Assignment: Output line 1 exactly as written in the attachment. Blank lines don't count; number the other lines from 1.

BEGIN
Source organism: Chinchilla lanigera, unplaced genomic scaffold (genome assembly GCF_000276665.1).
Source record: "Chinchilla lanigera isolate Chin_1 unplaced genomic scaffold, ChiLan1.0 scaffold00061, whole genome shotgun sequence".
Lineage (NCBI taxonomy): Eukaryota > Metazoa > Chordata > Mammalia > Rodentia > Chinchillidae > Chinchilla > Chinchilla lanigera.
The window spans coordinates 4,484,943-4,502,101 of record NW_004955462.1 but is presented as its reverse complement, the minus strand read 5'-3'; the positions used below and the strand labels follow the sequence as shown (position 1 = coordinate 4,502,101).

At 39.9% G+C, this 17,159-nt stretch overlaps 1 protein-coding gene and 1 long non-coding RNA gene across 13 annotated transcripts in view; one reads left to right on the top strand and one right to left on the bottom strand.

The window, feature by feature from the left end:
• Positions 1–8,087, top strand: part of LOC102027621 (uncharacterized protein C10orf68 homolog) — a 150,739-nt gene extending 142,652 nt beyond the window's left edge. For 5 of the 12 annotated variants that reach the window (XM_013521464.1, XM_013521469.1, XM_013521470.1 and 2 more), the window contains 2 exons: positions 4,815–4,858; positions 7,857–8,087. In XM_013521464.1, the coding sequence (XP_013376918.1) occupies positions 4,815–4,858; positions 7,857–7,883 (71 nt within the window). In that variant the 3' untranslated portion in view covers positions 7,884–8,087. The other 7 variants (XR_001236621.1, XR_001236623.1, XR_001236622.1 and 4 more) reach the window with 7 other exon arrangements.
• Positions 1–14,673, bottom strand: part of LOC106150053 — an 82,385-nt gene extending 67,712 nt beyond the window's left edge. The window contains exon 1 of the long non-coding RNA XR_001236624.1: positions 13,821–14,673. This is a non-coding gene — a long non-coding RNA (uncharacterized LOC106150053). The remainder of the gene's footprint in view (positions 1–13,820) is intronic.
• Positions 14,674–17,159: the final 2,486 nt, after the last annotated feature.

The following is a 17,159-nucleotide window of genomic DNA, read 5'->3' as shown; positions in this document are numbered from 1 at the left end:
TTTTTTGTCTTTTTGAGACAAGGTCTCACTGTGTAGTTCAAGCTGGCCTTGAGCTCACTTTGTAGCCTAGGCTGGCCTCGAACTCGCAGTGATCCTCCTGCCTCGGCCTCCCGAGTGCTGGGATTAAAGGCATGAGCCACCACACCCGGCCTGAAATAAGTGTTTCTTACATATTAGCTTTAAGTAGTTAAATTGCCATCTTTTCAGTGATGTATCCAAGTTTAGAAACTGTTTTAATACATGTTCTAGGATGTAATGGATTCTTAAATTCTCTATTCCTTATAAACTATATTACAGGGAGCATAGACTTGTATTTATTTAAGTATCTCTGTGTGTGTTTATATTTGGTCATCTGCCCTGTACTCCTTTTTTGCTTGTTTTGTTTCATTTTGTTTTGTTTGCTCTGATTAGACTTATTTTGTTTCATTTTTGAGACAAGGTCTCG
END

Source organism: Chinchilla lanigera, unplaced genomic scaffold (genome assembly GCF_000276665.1).